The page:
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Confederations Cup

FIFA Confederations Cup Should Always Be Held in Footballing Nations

FIFA’s Confederations Cup has demonstrated precisely why major international tournaments should be held in football crazy nations. The crowds in Brazil for this tournament which has previously been viewed by many a pundit as glorified friendlies has helped give the tournament a feel that was missing in many of the previous editions of this tournament.

An attempt has been made to make this event relevant to the masses of football fans across the planet. For the first time in recent memory the UK media is actively engaged in covering the tournament. In 2009, every match was on in the United States but the coverage is enhanced this go-round which compliments the general growth of the game in the nation over the past four years. When the United States beat Germany in the 1999 Confederations Cup, I had to follow the game via text commentary and months later got to properly see the match. Such was the anonymity and identity crisis this tournament suffered back in the day.

In 2009, the tournament got lots of hype in the United States especially following the USA’s 2-0 shock semifinal win over Spain, but the context of the victory to this day remains missing. Was it a meaningful victory, a blip on Spain’s otherwise flawless record over the past six years or simply an American win in a glorified friendly after the USA had struggled to get out of the Group Stage?

Italy’s 4-3 victory over Japan yesterday where the Japanese did everything but get a result was arguably the greatest match in the history of this tournament. The riveting drama had the feel of a World Cup knockout stage match largely because of the contribution of the Brazilian crowd. Japan, a side I personally rate highly and have stated previously would be the best non-European or South American side at World Cup 2014 won lots of supporters over even if they were eliminated from the tournament yesterday.

The Azzuri who should be a genuine contender to win World Cup 2014 will benefit from the “walk-through” aspects of the Confederations Cup as they prepare for next summer’s big show. But this tournament has me thinking that in the future the Confederations Cup should be held in separate locations from the World Cup to generate energy and enthusiasm during the actual event.

FIFA has labored to make this event relevant to the world of football. The best way to do so would be to rotate this tournament among footballing nations and not take it to Qatar for instance in 2021. It for example could be a major tournament brought to England before the next round of bids for the World Cup (2026 and 2030) is received and determined.  FIFA should strongly consider de-linking this event from World Cup hosting and allow it to breathe on its own.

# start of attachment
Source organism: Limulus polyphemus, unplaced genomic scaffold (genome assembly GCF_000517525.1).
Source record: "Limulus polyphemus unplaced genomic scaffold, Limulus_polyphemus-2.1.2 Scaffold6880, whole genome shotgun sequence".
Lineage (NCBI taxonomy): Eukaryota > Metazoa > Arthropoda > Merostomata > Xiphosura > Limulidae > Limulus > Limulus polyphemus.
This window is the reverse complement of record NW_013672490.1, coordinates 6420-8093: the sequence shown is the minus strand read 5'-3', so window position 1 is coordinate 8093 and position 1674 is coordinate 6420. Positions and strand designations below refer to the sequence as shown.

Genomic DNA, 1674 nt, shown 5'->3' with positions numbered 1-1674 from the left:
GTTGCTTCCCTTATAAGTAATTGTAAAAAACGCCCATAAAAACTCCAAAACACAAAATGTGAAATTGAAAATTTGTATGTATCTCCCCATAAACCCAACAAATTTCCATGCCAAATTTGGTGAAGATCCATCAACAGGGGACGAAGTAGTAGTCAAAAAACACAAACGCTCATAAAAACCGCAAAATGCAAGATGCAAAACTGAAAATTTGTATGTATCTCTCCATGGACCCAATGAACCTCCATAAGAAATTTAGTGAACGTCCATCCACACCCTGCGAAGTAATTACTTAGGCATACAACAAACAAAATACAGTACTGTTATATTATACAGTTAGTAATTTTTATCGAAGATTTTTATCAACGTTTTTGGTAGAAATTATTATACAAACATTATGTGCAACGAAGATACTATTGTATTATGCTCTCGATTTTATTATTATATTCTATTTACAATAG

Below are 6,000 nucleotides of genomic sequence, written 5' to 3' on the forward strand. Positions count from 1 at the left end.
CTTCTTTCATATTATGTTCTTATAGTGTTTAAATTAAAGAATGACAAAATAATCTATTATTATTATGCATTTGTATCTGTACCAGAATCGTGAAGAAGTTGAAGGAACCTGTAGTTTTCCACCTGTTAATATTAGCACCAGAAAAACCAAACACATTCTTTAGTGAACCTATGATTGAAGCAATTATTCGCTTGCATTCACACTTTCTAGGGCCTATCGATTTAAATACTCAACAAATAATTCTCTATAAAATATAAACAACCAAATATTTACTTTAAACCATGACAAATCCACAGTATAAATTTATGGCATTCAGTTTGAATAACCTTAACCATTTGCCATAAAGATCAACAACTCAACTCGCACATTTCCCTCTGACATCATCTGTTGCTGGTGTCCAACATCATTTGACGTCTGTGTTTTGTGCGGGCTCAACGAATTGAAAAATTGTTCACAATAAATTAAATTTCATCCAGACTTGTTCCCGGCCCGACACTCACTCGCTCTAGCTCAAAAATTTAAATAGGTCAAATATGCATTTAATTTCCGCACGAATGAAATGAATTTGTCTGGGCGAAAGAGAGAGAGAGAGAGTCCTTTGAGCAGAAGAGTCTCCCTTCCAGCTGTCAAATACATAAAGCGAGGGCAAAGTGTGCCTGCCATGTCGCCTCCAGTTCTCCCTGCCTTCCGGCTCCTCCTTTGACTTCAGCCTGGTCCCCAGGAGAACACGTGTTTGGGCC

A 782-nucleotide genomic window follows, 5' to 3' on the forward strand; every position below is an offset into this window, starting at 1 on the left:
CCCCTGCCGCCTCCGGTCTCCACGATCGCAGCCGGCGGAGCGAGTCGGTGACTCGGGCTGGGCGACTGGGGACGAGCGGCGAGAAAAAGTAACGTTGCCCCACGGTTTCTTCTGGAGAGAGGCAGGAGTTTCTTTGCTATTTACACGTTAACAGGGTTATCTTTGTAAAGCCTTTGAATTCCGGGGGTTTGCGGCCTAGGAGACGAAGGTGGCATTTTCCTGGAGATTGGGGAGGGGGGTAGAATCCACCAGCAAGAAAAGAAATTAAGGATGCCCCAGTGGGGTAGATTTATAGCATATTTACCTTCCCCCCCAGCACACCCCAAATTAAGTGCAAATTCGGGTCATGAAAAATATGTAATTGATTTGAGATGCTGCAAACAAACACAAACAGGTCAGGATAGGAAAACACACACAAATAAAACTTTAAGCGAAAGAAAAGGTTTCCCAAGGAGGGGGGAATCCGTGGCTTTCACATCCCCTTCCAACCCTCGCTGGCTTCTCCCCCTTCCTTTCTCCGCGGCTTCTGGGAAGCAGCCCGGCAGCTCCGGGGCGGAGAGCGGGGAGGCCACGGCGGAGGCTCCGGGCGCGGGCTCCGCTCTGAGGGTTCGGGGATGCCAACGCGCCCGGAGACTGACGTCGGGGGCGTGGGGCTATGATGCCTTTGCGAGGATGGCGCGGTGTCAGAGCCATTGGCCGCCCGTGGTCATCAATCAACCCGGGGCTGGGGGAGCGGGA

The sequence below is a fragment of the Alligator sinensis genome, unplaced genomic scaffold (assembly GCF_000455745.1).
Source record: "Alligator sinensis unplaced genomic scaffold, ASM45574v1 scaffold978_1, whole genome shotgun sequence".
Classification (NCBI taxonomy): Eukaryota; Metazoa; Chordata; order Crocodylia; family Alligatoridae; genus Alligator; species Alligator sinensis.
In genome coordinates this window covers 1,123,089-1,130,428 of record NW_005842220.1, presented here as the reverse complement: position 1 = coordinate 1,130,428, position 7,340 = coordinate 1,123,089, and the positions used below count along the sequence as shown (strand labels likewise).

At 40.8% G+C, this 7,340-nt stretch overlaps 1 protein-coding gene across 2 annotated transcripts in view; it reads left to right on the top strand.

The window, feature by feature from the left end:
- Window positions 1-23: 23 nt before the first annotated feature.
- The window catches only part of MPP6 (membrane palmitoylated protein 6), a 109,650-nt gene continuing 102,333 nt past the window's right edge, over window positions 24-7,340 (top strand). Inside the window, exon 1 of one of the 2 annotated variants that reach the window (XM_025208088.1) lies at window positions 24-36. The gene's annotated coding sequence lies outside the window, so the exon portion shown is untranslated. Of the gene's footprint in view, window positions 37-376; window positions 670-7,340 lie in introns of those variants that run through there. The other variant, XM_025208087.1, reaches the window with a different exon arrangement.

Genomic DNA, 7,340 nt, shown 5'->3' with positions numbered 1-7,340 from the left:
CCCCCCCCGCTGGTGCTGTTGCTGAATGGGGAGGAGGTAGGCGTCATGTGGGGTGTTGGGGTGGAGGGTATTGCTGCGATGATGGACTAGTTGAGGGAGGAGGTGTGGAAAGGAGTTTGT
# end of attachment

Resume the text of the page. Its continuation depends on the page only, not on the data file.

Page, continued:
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  1. Andre

    June 20, 2013 at 11:43 pm

    Breaking the link between the Confed Cup and the World Cup the following summer would hurt not help the tournament.

    I am not a fan of putting a World Cup in Qatar but that’s a different issue.

    • Sammy

      June 21, 2013 at 10:30 am

      The next Confederations Cup will be in Qatar and because of all the questions about Qatar I believe it will be even more watched than this one in Brazil.

  2. rory

    June 20, 2013 at 10:32 pm

    That FIFA world club thing would probably benefit from a move too. Might do well in North or South America

  3. Steven P.

    June 20, 2013 at 1:06 pm

    One reason the Confederations Cup is now gaining a following is because it is now held at the same venue as the World Cup. reporters from nations not in the tournament are going to Brazil, as they did last time to South Africa, to get a feel for the place.

    It doesn’t hurt that it is in a country where soccer is a religion and the host nation is in the tournament. If this where being held in Korea I’m sure it would get the same kind of support from locals there.

  4. Pakapala

    June 20, 2013 at 1:00 pm

    The case you are making: de-linking the tournament to the World Cup is exactly what this tournament was before and it didn’t catch interest until it was marketed as part of the WC host nation’s prelude to the World Cup. So you want the tournament to take steps back by doing the complete opposite of what has made it grow in interest. South Africa gathered more interest than the one in Germany and so on. I don’t think the host nation being a big footballing nation per se plays a role in how much interest people pays to it

  5. Huw Roma

    June 20, 2013 at 12:20 pm

    I miss the days of the old World Cups and tournaments with their rough look and sounds. Where you’d expect a WC in Brazil to have the feel of a Mexico 86, it instead looks like a typical European setting with all the new and upgraded stadiums. I know those days are gone, but the whole things seems to have no heart.

    • San Fransiscan

      June 20, 2013 at 2:06 pm

      Yeah I feel you, the last World Cup that was lie that was USA ’94.

  6. ben

    June 20, 2013 at 12:01 pm

    Problem is that FIFA views this tournament solely as a dry run for the World Cup host to make sure the host country/infrastructure/etc are ready.

    I think the point is that the World Cup itself needs to be brought back to true footballing countries (I’d include the US there) as opposed to being sent off to remote outposts to try to “spread” the game (read: allow fifa execs to be bribed handsomely).

  7. Marc

    June 20, 2013 at 11:24 am

    I want my Club football back.

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